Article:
# An updated perspective on the role of environmental autocorrelation in animal populations

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## Abstract

Ecological theory predicts that the presence of temporal autocorrelation in environments can considerably affect population extinction risk. However, empirical estimates of autocorrelation values in animal populations have not decoupled intrinsic growth and density feedback processes from environmental autocorrelation. In this study, we first discuss how the autocorrelation present in environmental covariates can be reduced through nonlinear interactions or by interactions with multiple limiting resources. We then estimated the degree of environmental autocorrelation present in the Global Population Dynamics Database using a robust, model-based approach. Our empirical results indicate that time series of animal populations are affected by low levels of environmental autocorrelation, a result consistent with predictions from our theoretical models. Claims supporting the importance of autocorrelated environments have been largely based on indirect empirical measures and theoretical models seldom anchored in realistic assumptions. It is likely that a more nuanced understanding of the effects of autocorrelated environments is necessary to reconcile our conclusions with previous theory. We anticipate that our findings and other recent results will lead to improvements in understanding how to incorporate fluctuating environments into population risk assessments.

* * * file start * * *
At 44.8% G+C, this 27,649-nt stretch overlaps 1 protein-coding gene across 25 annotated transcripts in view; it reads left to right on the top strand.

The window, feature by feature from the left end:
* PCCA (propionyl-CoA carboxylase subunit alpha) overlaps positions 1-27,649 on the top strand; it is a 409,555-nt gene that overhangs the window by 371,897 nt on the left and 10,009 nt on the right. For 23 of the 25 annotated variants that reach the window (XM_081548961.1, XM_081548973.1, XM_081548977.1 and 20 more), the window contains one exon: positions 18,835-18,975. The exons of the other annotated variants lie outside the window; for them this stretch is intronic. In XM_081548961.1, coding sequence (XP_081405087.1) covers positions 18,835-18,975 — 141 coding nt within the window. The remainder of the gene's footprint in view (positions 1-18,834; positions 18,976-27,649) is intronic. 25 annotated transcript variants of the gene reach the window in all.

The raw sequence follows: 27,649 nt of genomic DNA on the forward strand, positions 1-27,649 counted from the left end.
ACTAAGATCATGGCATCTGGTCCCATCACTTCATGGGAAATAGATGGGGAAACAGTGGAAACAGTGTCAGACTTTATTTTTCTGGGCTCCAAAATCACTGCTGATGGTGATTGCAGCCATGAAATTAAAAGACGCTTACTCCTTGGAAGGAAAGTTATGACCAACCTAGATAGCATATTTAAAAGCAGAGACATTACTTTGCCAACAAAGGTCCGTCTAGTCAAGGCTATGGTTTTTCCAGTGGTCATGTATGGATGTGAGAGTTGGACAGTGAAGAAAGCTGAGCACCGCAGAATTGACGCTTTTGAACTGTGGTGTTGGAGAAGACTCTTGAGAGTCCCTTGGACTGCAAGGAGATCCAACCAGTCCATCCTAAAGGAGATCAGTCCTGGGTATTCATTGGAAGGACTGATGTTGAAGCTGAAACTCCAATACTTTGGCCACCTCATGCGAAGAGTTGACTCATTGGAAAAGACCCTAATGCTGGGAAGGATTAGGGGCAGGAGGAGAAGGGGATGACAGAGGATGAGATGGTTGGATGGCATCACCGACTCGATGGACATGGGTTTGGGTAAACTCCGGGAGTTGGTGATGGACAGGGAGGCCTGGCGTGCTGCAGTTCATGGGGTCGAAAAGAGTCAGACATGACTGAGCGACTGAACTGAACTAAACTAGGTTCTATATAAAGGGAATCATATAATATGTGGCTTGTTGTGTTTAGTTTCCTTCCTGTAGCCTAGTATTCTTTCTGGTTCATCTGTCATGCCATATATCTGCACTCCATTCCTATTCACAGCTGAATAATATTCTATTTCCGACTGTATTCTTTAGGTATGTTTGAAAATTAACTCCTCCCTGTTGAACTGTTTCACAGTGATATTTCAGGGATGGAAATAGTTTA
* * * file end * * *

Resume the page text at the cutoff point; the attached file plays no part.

## Keywords

Environmental variation Time series Autocorrelation Extinction risk Environmental tracking## Notes

### Acknowledgments

We thank the associate editor and two anonymous reviewers for their thoughtful reviews which greatly improved the quality of this manuscript. We thank Robert Holt, John Hopkins, and Craig Osenberg for reviewing an earlier version of this manuscript and the class, Zoology 6927, Quantitative Methods in Ecology, at the University of Florida for making this project possible. We would like to the lab of Colette St. Mary for constructive comments on this manuscript. JMP was supported by the National Institute of General Medical Sciences of the National Institutes of Health under Grant R01-GM103604. JMF gratefully acknowledges the support by the National Science Foundation under Grant No. 0801544 in the Quantitative Spatial Ecology, Evolution and Environment Program at the University of Florida and the Global Population Dynamics database: http://www3.imperial.ac.uk/cpb/databases/gpdd.

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